Transportation + Social Determinants of Health
Good health and well-being are the result of myriad personal (biological, genetic), social, economic, policy, and environmental factors as well as health care services themselves. These wide-ranging group of factors are often referred to as the determinants of health. Those factors in the social realm, known as “social determinants of health” (SDOHs), are defined as the environments in which people are “born, live, learn, work, play, worship, and age.” These factors are known to affect a wide range of health, functioning, and quality-of-life outcomes and risks.
Transportation's role in social determinants of health
Not only is transportation itself a critical social determinant of health, but it also impacts almost every other social determinant by either providing or hindering access to those services or destinations. A 2019 survey by Kaiser Permanente showed that:
- Americans view social needs, such as housing and transportation, as equally important to their health as medical care.
- The vast majority of Americans want their medical providers to ask about social needs.
- Those experiencing unmet social needs were twice as likely to rate their health as fair or poor compared to those who did not.
- Social needs are predictors of physical and mental health.
Another 2019 survey, by the McKinsey & Co., showed that individual’s with unmet social needs were more likely to self-report poor health and/or increased health care utilization.
Given the complexity of what influences our health, there is a growing recognition that no single entity alone can tackle the wide gamut of social conditions that affect health and well-being. Improving health outcomes in the U.S. will require new partnerships that break down the silos among health care, public health, social services agencies, and the mobility sector to better address the varied and dynamic factors that affect our health.
To date, however, addressing overlapping and cross-sector factors has proven challenging as health care, public health, human services, and transportation have historically operated within separate and distinct divisions: health care focuses on clinical care, public health targets broader population-level health and disease, and human services provide specific resources and services such as education, housing and transportation. The differing goals of each sector create unique challenges in developing programs and policies that span them. For this reason, it is critical for transportation and mobility professionals to understand not only the impact of their work on individual and community health, but also the value and potential that partnerships could provide to the health and well-being of your community.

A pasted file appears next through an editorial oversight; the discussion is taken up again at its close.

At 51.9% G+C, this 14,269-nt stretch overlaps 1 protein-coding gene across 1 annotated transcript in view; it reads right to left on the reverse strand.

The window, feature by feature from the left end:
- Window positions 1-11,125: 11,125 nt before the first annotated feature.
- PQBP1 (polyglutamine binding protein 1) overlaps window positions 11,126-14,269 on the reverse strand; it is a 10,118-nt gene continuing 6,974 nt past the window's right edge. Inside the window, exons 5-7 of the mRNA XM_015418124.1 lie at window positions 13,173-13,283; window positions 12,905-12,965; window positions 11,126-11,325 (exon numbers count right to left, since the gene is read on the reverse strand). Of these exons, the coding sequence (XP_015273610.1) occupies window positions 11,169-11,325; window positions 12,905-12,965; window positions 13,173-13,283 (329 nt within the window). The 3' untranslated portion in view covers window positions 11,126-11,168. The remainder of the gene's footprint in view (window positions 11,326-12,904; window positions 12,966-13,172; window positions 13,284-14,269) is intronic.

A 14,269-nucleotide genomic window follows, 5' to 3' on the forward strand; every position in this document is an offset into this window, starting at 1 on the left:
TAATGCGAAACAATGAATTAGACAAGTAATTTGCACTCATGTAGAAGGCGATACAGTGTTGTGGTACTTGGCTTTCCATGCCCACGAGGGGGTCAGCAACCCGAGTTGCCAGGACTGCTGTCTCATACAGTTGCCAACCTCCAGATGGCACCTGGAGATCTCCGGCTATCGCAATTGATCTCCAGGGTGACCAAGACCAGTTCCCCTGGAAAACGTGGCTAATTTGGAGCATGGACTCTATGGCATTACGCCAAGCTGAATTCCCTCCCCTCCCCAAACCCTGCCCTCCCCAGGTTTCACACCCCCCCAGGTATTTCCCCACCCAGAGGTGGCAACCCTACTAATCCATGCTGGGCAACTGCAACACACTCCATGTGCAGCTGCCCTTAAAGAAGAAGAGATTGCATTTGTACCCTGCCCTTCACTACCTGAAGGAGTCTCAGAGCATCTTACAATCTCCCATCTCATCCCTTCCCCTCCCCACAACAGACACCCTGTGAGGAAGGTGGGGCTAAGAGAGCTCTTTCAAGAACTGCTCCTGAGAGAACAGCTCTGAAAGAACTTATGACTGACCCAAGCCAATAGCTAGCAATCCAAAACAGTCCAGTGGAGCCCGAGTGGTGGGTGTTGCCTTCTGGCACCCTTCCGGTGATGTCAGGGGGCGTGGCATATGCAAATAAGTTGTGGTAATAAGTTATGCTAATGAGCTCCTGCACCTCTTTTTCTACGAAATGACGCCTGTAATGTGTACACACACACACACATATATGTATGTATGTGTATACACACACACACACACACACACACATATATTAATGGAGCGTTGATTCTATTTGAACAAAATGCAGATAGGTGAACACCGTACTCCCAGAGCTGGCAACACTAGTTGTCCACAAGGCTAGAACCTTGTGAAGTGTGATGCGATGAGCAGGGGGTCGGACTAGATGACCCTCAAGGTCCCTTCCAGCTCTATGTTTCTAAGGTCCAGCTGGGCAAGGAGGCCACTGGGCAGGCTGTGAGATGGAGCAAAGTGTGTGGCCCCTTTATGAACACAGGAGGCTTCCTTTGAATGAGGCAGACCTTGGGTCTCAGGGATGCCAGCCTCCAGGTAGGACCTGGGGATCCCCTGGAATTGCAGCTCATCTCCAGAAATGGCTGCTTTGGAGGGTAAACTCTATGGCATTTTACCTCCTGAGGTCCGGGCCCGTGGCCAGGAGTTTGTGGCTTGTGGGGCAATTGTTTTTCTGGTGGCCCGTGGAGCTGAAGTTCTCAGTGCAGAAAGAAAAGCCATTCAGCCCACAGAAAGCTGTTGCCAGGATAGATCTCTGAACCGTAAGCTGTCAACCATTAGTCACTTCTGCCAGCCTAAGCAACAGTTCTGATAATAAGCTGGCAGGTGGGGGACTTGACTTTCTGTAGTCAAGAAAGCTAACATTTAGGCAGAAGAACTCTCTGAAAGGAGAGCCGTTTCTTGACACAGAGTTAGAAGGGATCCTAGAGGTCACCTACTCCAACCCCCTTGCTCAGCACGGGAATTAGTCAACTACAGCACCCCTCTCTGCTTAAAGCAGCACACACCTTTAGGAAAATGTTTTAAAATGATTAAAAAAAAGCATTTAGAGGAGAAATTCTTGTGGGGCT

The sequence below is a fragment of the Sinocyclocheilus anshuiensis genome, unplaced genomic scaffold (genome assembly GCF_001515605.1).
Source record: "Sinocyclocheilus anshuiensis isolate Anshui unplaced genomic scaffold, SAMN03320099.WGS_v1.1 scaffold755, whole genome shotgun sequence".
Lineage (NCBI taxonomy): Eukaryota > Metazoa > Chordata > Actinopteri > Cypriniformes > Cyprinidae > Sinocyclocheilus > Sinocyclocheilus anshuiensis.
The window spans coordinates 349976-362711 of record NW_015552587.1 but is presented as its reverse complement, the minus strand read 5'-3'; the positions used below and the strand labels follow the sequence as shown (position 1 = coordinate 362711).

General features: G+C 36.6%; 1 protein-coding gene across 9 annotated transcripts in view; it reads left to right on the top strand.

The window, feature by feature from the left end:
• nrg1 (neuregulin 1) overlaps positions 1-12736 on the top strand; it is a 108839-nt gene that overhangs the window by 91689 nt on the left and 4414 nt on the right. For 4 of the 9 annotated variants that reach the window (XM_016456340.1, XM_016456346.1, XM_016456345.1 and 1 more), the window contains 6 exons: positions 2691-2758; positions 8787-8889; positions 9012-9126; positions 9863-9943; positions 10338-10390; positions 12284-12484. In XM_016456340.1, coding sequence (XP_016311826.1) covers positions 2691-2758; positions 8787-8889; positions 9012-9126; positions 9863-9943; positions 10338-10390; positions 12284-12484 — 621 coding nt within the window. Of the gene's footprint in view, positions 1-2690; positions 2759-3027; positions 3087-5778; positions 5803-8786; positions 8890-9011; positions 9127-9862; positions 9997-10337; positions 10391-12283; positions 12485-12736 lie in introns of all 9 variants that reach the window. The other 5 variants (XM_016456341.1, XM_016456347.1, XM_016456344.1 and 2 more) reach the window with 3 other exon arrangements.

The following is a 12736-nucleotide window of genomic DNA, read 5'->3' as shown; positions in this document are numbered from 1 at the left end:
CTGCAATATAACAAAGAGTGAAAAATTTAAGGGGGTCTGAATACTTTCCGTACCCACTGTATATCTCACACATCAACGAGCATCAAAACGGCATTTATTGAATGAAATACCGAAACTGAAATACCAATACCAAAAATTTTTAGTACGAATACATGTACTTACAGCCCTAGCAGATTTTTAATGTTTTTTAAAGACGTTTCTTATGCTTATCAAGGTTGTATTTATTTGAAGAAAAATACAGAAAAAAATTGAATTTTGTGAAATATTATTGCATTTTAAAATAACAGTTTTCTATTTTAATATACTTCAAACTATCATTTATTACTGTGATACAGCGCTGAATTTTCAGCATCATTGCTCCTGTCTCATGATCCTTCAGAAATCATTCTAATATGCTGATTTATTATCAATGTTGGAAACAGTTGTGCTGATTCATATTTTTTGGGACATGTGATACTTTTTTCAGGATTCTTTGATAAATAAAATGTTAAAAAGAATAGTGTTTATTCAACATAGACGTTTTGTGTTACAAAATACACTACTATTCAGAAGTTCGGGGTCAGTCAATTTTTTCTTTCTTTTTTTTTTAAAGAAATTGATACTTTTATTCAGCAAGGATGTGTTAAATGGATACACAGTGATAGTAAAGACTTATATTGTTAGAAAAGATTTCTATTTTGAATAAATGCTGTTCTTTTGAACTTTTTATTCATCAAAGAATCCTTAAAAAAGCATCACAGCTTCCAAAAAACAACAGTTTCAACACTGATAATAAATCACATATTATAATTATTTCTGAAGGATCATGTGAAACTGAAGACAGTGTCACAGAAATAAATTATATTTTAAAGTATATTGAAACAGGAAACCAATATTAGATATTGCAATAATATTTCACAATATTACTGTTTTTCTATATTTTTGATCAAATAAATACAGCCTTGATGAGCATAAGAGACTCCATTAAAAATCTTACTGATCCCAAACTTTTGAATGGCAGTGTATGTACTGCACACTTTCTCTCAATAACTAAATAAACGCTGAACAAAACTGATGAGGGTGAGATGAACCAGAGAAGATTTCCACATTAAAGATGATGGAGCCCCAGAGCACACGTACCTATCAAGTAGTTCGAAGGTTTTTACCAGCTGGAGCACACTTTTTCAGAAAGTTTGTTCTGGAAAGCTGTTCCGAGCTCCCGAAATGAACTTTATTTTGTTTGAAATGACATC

For further investigation . . .
Healthy, Equitable Transportation Policy: Recommendations and Research
This edited volume, published by PolicyLink and Prevention Institute, provides in-depth information on the intersection of transportation, equity and health.
Prevalence of Screening for Food Insecurity, Housing Instability, Utility Needs, Transportation Needs, and Interpersonal Violence by US Physician Practices and Hospitals
This study’s findings suggest that few US physician practices and hospitals screen patients for all 5 key social needs associated with health outcomes. Practices that serve disadvantaged patients report higher screening rates.
The following pages take a deeper look at the issues surrounding public health and transportation. On these pages, you will find deeper explanations on the factors that impact social determinants, as well as more resources to help grow your understanding.
Needham Community Council – Needham, MA
In 2017, the Needham Community Council began supplementing its volunteer driver medical transportation program with trips provided through the ridehailing company, Lyft. Lyft rides were funded through the Needham Community Council operating budget and a donation from Beth Israel Deaconess Hospital – Needham.
Cape Cod Regional Transit Authority – Hyannis, MA
To promote access for Cape Cod residents to specialty medical appointments in Boston, the Cape Cod Regional Transit Authority (CCRTA) has run a Boston Hospital shuttle since 2001. The shuttle starts on the Outer Cape and picks passengers up at seven stops in different Cape towns, and then drives into Boston and drops passengers off at their appointments. In the early afternoon, the shuttle picks riders back up for the return trip to the Cape. Prior to the pandemic, service ran one daily round trip five days a week; since the pandemic, the shuttle runs Monday through Thursday. In order to serve as many residents as possible, the shuttle is open to the general public.
Explains how states can use untapped funding options under the Affordable Care Act to expand services for targeted low-income populations
Transportation Barriers to Health Care in the United States: Findings From the National Health Survey
This American Journal of Public Health article quantifies the number of people in the US who delay medical care annually
The Hidden Risk of Cutting Medicaid NEMT: An Examination of Transportation Service Interdependency at the Community Level
This report unpacks the interdependency between the provision of Medicaid NEMT and local public transportation. It uses case studies of